It was no longer about affirming the arbitrariness of every universe of departure and therefore the legitimacy of the pastiche, but about providing a “passive” tool completely devoid of a sense of distribution, structure or figuration. Working with fragments reduced to a mere formal substance, in order to prevent the ingress of external pre-compositional meanings.
Rosalind Krauss wrote that the grid is the formal device which best identifies modernity2.The grid decrees the autonomy of the field of art in opposition to the environmental and historical story. So we have adopted a grid of 5x5. Rather than picking out figures and syntagmata from the context and assembling them according to sensibility, restricting ourselves to 25 blocks assigned randomly. Fragments of no significance coldly extracted from 9 projects for the 1988 Italian Pavilion competition cast onto the Ca’ Venier. Like a Dada experiment or like making an architectural cut-up.
Durand encounters Balestrini is a nice title to record the Ca’ Venier exercise under.
The initial layout is subsequently “corrected”, otherwise there would be no exercise. It is therefore established that it is only possible to intervene on the blocks assigned through a limited number of operations. Namely: rotating, mirroring, resizing. A change of position is only allowed using an “L” movement and is to be understood as a tribute to Shklovsky. These operations are sufficient to orchestrate a new layout, this time featuring a sense of distribution and space. Almost all succeed.
The skill is merely compositional at this point. Merely syntax.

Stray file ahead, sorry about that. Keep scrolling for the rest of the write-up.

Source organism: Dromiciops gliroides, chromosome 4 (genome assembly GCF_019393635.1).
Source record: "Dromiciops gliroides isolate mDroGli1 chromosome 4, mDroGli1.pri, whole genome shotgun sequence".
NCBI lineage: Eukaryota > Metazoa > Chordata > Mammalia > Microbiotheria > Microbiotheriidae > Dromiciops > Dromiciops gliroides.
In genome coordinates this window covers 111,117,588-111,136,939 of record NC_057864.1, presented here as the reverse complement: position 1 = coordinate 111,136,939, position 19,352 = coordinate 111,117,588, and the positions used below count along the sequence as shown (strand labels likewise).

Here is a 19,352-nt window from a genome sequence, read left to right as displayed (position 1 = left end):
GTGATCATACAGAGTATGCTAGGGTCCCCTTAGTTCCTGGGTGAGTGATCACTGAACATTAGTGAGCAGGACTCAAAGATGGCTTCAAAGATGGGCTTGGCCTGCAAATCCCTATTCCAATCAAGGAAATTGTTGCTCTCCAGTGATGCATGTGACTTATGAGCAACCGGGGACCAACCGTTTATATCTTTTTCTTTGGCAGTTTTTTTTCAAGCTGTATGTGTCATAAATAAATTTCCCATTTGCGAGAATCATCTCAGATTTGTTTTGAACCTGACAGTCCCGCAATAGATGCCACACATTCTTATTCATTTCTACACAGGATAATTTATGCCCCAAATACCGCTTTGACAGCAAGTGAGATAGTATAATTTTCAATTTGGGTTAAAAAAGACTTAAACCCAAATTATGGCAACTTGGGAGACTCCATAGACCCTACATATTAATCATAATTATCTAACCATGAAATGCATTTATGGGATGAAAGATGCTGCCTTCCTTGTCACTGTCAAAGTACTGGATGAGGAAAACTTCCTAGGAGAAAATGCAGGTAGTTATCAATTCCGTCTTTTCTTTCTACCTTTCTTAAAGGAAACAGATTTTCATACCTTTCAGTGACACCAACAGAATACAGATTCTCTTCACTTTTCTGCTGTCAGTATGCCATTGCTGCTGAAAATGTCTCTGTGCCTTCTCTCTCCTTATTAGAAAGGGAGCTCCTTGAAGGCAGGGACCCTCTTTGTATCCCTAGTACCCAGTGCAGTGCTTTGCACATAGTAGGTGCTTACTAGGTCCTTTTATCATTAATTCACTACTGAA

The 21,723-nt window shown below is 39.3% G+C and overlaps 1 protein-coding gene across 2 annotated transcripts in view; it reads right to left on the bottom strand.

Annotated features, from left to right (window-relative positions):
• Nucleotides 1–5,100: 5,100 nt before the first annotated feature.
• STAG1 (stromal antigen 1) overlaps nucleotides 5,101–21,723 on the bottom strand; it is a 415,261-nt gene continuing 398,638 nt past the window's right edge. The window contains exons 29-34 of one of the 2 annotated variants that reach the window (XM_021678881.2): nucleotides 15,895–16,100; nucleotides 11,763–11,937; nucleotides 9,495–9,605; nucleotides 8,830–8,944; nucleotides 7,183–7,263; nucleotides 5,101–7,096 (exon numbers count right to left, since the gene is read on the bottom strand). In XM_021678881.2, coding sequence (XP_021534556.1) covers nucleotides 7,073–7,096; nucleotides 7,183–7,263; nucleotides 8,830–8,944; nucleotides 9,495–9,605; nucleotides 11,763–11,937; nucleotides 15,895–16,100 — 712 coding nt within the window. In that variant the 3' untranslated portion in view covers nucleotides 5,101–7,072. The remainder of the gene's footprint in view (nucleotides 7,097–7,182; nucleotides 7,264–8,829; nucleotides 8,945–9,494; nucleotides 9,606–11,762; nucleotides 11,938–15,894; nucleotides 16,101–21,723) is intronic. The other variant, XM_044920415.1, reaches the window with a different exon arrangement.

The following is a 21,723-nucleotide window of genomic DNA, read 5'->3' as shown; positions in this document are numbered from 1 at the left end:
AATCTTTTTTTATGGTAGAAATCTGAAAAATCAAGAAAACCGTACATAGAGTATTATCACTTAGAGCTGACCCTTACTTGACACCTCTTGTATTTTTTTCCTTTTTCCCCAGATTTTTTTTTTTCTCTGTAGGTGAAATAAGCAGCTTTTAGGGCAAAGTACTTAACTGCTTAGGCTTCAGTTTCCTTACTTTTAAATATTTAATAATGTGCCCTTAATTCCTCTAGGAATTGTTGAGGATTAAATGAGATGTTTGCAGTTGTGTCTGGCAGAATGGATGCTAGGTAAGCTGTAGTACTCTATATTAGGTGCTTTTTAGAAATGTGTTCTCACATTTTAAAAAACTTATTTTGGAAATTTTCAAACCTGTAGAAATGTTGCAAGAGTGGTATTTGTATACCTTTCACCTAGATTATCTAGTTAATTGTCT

Even if the figures return too. Having rejected mechanical operations, the figures return as a remedy to save the project from being a demonstration programme. For figures are still the most effective way to establish a relationship with the city. They return as a discursive expedient. Because the figures remain within the discourse, even when used with a function of controversy. The figures arrive before the syntax.

4. Anyone who recognizes Gianni Rodarì’s Grammar in the exercises we have described has understood well. The Grammar of Fantasy is a book about composition. It matters little that it is dedicated to the art of inventing stories and not to architecture.
Rodari applied the artifices of the avant-garde to his work as a teacher.
There is a great sense of hope running through the pages of this little book. Not only because its subject is the world of childhood, but because it affirms that an idea of the world (I am not saying ideology) and artistic artifice can proceed arm in arm. No fairy tale or game is ever too alien to reality, even if fairy tales and games are necessary to reach beyond reality.
Gianni Rodari was a communist.
5. Instead, what unites our games of assemblage is a melancholy for a world that no longer exists. And yet the promises of that world still stir the air, like ghosts.
Only with eyes that are distracted or blinded by prejudice do the violence of pastiche and the brutality of formal decomposition not reveal the love for that world which is crumbling. These are sorry gestures, albeit disguised as avant-garde.
Hence, experimentalism as a strategy to avoid succumbing to reality, the false bottom to smuggle in an idea of the world, only some images and not others.